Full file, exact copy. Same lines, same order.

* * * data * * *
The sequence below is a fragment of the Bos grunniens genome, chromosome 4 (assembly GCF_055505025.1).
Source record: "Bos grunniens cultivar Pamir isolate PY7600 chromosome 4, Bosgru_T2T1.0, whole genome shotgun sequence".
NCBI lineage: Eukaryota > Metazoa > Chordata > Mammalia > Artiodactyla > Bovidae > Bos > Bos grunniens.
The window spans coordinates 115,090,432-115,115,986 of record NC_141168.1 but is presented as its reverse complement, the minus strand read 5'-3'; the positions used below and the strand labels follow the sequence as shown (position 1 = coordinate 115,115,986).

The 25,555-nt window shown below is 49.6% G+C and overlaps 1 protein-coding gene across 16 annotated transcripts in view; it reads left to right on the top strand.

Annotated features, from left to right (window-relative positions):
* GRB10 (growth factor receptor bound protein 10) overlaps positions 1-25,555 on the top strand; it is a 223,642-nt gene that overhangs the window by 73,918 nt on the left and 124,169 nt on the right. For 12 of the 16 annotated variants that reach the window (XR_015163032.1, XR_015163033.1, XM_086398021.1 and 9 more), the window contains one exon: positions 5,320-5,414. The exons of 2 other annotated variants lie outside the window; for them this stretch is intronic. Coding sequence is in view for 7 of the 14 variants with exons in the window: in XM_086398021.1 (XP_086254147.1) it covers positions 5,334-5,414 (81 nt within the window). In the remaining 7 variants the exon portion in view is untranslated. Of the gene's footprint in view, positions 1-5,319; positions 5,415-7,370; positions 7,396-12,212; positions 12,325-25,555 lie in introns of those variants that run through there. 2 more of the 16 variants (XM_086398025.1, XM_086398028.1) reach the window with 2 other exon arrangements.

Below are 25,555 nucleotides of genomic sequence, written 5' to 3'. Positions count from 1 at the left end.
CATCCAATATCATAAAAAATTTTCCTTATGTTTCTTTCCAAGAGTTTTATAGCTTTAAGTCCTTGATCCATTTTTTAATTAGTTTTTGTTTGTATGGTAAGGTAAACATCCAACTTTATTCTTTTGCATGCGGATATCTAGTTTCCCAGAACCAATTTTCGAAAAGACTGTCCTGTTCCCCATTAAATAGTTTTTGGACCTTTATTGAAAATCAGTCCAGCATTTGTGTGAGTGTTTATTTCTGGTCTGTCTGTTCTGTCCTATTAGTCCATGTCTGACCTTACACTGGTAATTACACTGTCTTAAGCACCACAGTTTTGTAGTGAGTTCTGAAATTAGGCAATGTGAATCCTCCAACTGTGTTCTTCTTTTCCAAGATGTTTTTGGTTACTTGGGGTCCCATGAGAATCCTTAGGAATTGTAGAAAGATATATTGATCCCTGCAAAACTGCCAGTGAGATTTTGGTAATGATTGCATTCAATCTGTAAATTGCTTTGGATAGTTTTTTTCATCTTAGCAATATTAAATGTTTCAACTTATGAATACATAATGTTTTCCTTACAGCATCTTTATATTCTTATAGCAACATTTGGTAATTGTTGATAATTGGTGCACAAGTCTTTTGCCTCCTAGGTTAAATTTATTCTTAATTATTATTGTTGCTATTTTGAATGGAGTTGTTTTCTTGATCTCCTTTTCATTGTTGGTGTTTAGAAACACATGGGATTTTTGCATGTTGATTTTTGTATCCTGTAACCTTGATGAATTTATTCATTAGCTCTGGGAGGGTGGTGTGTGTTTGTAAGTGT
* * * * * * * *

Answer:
The sequence below is a fragment of the Bos grunniens genome, chromosome 4 (assembly GCF_055505025.1).
Source record: "Bos grunniens cultivar Pamir isolate PY7600 chromosome 4, Bosgru_T2T1.0, whole genome shotgun sequence".
NCBI lineage: Eukaryota > Metazoa > Chordata > Mammalia > Artiodactyla > Bovidae > Bos > Bos grunniens.
The window spans coordinates 115,090,432-115,115,986 of record NC_141168.1 but is presented as its reverse complement, the minus strand read 5'-3'; the positions used below and the strand labels follow the sequence as shown (position 1 = coordinate 115,115,986).

The 25,555-nt window shown below is 49.6% G+C and overlaps 1 protein-coding gene across 16 annotated transcripts in view; it reads left to right on the top strand.

Annotated features, from left to right (window-relative positions):
* GRB10 (growth factor receptor bound protein 10) overlaps positions 1-25,555 on the top strand; it is a 223,642-nt gene that overhangs the window by 73,918 nt on the left and 124,169 nt on the right. For 12 of the 16 annotated variants that reach the window (XR_015163032.1, XR_015163033.1, XM_086398021.1 and 9 more), the window contains one exon: positions 5,320-5,414. The exons of 2 other annotated variants lie outside the window; for them this stretch is intronic. Coding sequence is in view for 7 of the 14 variants with exons in the window: in XM_086398021.1 (XP_086254147.1) it covers positions 5,334-5,414 (81 nt within the window). In the remaining 7 variants the exon portion in view is untranslated. Of the gene's footprint in view, positions 1-5,319; positions 5,415-7,370; positions 7,396-12,212; positions 12,325-25,555 lie in introns of those variants that run through there. 2 more of the 16 variants (XM_086398025.1, XM_086398028.1) reach the window with 2 other exon arrangements.

Below are 25,555 nucleotides of genomic sequence, written 5' to 3'. Positions count from 1 at the left end.
CATCCAATATCATAAAAAATTTTCCTTATGTTTCTTTCCAAGAGTTTTATAGCTTTAAGTCCTTGATCCATTTTTTAATTAGTTTTTGTTTGTATGGTAAGGTAAACATCCAACTTTATTCTTTTGCATGCGGATATCTAGTTTCCCAGAACCAATTTTCGAAAAGACTGTCCTGTTCCCCATTAAATAGTTTTTGGACCTTTATTGAAAATCAGTCCAGCATTTGTGTGAGTGTTTATTTCTGGTCTGTCTGTTCTGTCCTATTAGTCCATGTCTGACCTTACACTGGTAATTACACTGTCTTAAGCACCACAGTTTTGTAGTGAGTTCTGAAATTAGGCAATGTGAATCCTCCAACTGTGTTCTTCTTTTCCAAGATGTTTTTGGTTACTTGGGGTCCCATGAGAATCCTTAGGAATTGTAGAAAGATATATTGATCCCTGCAAAACTGCCAGTGAGATTTTGGTAATGATTGCATTCAATCTGTAAATTGCTTTGGATAGTTTTTTTCATCTTAGCAATATTAAATGTTTCAACTTATGAATACATAATGTTTTCCTTACAGCATCTTTATATTCTTATAGCAACATTTGGTAATTGTTGATAATTGGTGCACAAGTCTTTTGCCTCCTAGGTTAAATTTATTCTTAATTATTATTGTTGCTATTTTGAATGGAGTTGTTTTCTTGATCTCCTTTTCATTGTTGGTGTTTAGAAACACATGGGATTTTTGCATGTTGATTTTTGTATCCTGTAACCTTGATGAATTTATTCATTAGCTCTGGGAGGGTGGTGTGTGTTTGTAAGTGT